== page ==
Molasses Gingerbread Marshmallows



Do you have any holiday baking traditions? Do you make those cut little green wreath cookies with your mom every December, or break out your frying oil and your great aunt’s famous sufganiyot recipe?

I, for one, don’t really have any holiday traditions in the kitchen, unless you count being consumed by an overwhelming urge to make ~all the cookies~ between December 1st-25th. The closest thing I’ve got are the hours I spend in my yiayia’s kitchen twisting kouroulakia to make her famous recipe every time I come home for the holidays. She doesn’t let me come over when she’s making the dough though. It’s a legendary family recipe and I don’t think she’s keen to share it with me.

All that to say, I usually spend December experimenting with as many new seasonal desserts as I can possibly find or imagine. There has been a dark and sticky gingerbread cake one year, obviously a lot of cranberry things, cookie recipes from around the world (shoutout to Irish shortbread!), and this year, two molasses/gingerbread experiments. The first was a lebkuchen dough from Luisa Weiss that had to be aged at room temperature for TWO WHOLE MONTHS and only made me a little nervous to eat, because after all two months is a very long time.

The second experiment was these molasses gingerbread marshmallows. They were very good and unfortunately quite a bit of them got thrown away in the midst of a very frantic and last minute move, but thankfully there were still a lot of cookies left over to make up for it.


The core concept at the heart of the these marshmallows is the very daring move to sub in molasses for corn syrup. And it works! Not only do you get corn syrup-free marshmallows, but the molasses also means that they’re not nearly as overwhelmingly sweet as normal marshmallows (not that I’m usually complaining, but still). They also have a very lovely spice situation going on, so that they’re, duh, very gingerbread-y. It’s a holiday success story!

If you haven’t made marshmallows before, you’ll need a stand mixer and a candy thermometer. Although to be honest, I made marshmallows several times before getting a candy thermometer and I don’t think the science is quite as exact as people make it out to be. Just have a bowl of ice water, and when a drop of the boiling syrup mixture forms a soft ball after being dropped into the ice water, you’re good to go. Other than that, be prepared to be amazed by the awesome transformation of boiling sugar into billowing white marshmallow cream. It’s almost as addictive as the marshmallows themselves.

Oh! And you should know that these have a very strong molasses flavor (obvi). Which is great if you love molasses like I do, less so if you think it’s usually too strong or overpowering.

Now get on with your holiday baking and be a champ.


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Apple Cider Cake


I once did an independent research project all about apple biodiversity. (This is a much cooler subject than you think, mainly because it consists of using a lot of really weird and fun and quirky apple names, like Cox’s Orange Pippin, Northern Spy, Snapdragon, and Gravenstein). I went up to Ithaca and met with the world’s leading apple geneticist, who incidentally is also just a really lovely human, and poked around a bunch of Upper New York apple orchards. It was the bomb.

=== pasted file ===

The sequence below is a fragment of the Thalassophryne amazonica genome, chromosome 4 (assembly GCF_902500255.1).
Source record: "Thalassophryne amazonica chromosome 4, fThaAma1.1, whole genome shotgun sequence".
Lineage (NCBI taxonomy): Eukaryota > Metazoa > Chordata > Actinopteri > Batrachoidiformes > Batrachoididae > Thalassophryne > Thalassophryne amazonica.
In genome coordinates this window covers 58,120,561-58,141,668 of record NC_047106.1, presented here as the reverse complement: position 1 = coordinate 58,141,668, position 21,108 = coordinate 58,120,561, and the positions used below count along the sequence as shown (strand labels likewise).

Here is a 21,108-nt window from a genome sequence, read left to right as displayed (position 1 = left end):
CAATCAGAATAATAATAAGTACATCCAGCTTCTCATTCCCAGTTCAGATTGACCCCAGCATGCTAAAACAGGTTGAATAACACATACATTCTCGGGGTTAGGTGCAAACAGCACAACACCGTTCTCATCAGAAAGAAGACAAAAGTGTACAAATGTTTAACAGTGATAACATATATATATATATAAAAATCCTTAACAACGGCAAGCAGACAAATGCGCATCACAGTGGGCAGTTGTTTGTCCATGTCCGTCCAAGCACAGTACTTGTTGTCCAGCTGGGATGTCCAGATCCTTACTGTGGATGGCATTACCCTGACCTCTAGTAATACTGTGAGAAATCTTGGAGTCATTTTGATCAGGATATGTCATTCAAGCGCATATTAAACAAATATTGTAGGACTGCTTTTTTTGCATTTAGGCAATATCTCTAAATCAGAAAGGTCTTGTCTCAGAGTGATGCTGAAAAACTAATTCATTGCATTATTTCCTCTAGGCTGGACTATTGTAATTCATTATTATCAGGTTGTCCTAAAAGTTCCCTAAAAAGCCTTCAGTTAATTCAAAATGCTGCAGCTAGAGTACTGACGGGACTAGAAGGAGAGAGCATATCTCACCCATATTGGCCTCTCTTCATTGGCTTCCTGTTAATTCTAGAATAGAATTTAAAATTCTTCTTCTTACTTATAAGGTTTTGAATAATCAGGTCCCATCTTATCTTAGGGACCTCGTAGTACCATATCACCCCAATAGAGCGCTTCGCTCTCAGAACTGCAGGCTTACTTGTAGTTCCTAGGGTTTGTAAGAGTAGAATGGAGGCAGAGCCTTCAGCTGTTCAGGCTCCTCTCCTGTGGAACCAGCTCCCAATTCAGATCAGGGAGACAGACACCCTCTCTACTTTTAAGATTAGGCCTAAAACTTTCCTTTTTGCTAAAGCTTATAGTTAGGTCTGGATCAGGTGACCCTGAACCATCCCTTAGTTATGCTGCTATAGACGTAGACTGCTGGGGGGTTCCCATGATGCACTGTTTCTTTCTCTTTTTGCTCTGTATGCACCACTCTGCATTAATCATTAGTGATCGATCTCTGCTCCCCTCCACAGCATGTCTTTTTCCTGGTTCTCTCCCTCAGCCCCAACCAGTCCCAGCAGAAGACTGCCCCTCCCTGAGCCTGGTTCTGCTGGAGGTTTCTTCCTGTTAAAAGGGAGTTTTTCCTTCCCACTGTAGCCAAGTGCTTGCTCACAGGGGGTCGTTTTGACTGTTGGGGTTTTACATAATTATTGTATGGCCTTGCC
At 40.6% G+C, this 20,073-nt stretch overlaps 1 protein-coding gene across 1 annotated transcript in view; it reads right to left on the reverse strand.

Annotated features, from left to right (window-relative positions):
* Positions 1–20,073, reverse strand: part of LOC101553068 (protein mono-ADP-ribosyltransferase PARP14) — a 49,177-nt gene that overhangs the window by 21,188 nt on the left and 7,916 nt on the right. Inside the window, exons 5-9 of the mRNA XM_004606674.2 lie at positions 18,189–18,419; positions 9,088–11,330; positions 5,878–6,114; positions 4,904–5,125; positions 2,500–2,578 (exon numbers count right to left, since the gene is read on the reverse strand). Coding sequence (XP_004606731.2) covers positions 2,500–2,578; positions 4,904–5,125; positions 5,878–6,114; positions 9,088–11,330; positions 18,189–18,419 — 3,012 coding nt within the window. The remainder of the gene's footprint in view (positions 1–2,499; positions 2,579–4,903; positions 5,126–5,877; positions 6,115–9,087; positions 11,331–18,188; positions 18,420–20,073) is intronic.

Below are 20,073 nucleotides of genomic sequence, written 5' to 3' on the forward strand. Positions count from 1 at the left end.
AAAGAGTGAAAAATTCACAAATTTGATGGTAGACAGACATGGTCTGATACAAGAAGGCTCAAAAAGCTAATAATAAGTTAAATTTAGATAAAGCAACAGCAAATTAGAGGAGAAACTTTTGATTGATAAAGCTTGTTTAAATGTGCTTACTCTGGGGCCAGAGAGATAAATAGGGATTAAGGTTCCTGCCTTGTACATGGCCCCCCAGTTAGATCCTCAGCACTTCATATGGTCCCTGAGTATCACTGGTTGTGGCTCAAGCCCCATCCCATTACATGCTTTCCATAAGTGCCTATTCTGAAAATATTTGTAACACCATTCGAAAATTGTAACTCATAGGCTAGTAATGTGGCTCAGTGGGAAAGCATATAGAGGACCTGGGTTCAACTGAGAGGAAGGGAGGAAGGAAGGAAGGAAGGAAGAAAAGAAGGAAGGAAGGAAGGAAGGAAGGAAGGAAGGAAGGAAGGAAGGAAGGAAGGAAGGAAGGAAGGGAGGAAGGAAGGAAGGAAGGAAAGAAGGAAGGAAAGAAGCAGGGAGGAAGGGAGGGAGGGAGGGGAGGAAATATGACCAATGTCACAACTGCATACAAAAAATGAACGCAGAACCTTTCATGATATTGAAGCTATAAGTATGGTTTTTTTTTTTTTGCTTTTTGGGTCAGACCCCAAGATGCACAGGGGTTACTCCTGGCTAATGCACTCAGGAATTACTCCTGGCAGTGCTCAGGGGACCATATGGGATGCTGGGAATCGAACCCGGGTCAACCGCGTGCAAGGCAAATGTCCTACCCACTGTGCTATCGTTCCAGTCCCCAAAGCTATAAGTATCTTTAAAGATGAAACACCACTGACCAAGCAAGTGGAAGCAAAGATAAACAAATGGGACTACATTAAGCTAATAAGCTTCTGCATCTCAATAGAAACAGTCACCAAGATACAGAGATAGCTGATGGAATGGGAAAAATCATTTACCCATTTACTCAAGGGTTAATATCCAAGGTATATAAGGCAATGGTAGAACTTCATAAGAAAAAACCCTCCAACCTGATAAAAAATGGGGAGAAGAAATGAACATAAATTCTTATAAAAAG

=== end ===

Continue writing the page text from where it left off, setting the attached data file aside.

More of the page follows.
This obsession with heirloom apples and general cliche Northeast fall-y things has led to a deep and intense desire to make apple cider donuts. It’s just that…I haven’t yet. I’ve made donuts, just not the sticky, tart, sugar coated fried confections that I dream about.

What I did instead is make a cake. Which yes, admittedly, is a little late season-wise. I realize that we’ve moved on to peppermint and nutmeg, but indulge me just a little bit and step your brain back to the apple and cinnamon state of two weeks ago.

If you also have wanted to make apple cider donuts but didn’t want to mess with a vat of boiling oil, this cake has GOT YOU. Start by boiling down two whole cups of apple cider (cider, not apple juice) until it’s a dark, thick syrup. Then proceed with standard cake making activities until you have a warm cake fresh out of the oven, at which point you’ll melt some butter over it and rub in cinnamon sugar, which incidentally is usually the cure for most of life’s problems.

Okay and with that, I’m off to go make a bunch of paper snowflakes for my windows, cheers!


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Jam and Oat Meringue Cookies (Gluten Free)


I once wrote a 40+ page paper about pie…which means that THIS WEEK IS MY SUPER BOWL.

I don’t even make that many pies for Thanksgiving, usually just pumpkin straight from the recipe on the side of the Libby’s can. But it’s not just about the pie that I’m making. It’s about how for one week the whole country, from sea to shining sea, finally celebrates one of the most culturally powerful, historical, and goddamn greatest dishes on earth.

I could talk for hours about pie. About how it developed in the Middle Ages as a way of transporting meat and veggies in a basically inedible crust, and it wasn’t until Arabic pastry influences made their way through Europe that people actually started to pay attention to, you know, the actual crust. Or how women used pie to achieve fiscal independence in eras when they weren’t allowed to work outside the home. How Bethune Cookman college, an HBCU, was initially funded by its founder, Mary McLeod Bethune, selling sweet potato pies. How housewives across America made apple pie out of crackers during the Great Depression when ingredients were scarce. Or how the Nation of Islam became famous for their navy bean pie, because Elijah Muhammad thought using beans made pie healthier and more pure.